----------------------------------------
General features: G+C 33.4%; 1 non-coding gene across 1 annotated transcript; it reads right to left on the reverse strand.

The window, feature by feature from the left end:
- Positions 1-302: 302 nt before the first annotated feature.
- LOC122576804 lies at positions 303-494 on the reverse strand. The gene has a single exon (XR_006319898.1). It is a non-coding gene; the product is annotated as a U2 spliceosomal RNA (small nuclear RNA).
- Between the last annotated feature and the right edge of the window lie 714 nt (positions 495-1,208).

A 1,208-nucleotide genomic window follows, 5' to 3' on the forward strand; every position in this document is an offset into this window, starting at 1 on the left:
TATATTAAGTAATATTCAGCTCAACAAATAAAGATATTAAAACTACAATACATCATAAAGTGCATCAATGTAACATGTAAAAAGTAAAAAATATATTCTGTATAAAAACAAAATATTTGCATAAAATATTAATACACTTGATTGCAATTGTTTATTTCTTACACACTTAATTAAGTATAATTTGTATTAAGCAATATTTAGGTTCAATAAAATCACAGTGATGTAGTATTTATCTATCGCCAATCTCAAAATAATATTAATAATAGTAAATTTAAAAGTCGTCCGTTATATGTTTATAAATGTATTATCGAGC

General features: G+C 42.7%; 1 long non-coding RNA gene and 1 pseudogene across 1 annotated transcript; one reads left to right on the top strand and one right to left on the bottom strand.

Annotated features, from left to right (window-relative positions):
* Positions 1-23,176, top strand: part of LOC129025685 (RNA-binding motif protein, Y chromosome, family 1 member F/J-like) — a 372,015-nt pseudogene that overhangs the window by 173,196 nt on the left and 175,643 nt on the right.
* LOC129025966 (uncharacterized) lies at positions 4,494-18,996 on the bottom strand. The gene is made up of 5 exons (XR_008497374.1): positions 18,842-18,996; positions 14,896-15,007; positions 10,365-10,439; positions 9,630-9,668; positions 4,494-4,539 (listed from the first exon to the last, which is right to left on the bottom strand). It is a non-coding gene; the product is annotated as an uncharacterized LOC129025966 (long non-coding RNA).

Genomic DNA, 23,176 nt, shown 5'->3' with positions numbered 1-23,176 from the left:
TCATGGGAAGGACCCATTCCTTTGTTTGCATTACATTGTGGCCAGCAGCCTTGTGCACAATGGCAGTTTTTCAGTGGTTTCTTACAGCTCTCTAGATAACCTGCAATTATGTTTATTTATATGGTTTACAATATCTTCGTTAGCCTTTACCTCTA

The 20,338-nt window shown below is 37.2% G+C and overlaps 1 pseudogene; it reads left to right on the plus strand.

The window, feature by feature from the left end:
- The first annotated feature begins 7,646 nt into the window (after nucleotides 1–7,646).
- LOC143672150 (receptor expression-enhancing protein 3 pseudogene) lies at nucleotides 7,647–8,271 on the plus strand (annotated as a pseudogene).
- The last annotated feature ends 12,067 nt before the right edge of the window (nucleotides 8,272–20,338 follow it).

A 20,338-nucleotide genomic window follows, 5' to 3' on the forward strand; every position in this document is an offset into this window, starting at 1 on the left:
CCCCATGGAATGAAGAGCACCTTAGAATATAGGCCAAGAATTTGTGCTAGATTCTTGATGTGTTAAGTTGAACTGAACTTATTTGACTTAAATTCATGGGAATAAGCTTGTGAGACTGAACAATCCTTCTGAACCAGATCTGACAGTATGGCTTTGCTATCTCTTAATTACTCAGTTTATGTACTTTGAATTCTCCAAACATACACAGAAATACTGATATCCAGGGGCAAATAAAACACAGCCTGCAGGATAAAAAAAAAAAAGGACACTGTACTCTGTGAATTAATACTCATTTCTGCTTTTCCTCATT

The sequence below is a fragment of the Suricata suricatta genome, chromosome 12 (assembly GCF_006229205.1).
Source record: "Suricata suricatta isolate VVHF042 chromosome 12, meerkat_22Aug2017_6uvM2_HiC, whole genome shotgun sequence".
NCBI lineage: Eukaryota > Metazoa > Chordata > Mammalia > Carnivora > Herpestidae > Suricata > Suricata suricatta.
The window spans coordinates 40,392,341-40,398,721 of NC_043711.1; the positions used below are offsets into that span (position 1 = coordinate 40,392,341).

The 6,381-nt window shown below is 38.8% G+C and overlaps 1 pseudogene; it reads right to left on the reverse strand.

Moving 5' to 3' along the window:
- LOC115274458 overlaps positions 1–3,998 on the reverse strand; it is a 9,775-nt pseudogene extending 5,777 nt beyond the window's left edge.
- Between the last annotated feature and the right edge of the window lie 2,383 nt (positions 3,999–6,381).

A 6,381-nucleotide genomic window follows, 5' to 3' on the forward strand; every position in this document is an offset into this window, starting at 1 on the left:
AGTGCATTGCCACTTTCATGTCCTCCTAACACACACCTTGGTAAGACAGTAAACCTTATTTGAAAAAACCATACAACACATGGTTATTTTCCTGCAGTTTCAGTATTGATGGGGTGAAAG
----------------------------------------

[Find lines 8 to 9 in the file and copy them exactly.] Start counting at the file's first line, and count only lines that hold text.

General features: G+C 42.7%; 1 long non-coding RNA gene and 1 pseudogene across 1 annotated transcript; one reads left to right on the top strand and one right to left on the bottom strand.

Annotated features, from left to right (window-relative positions):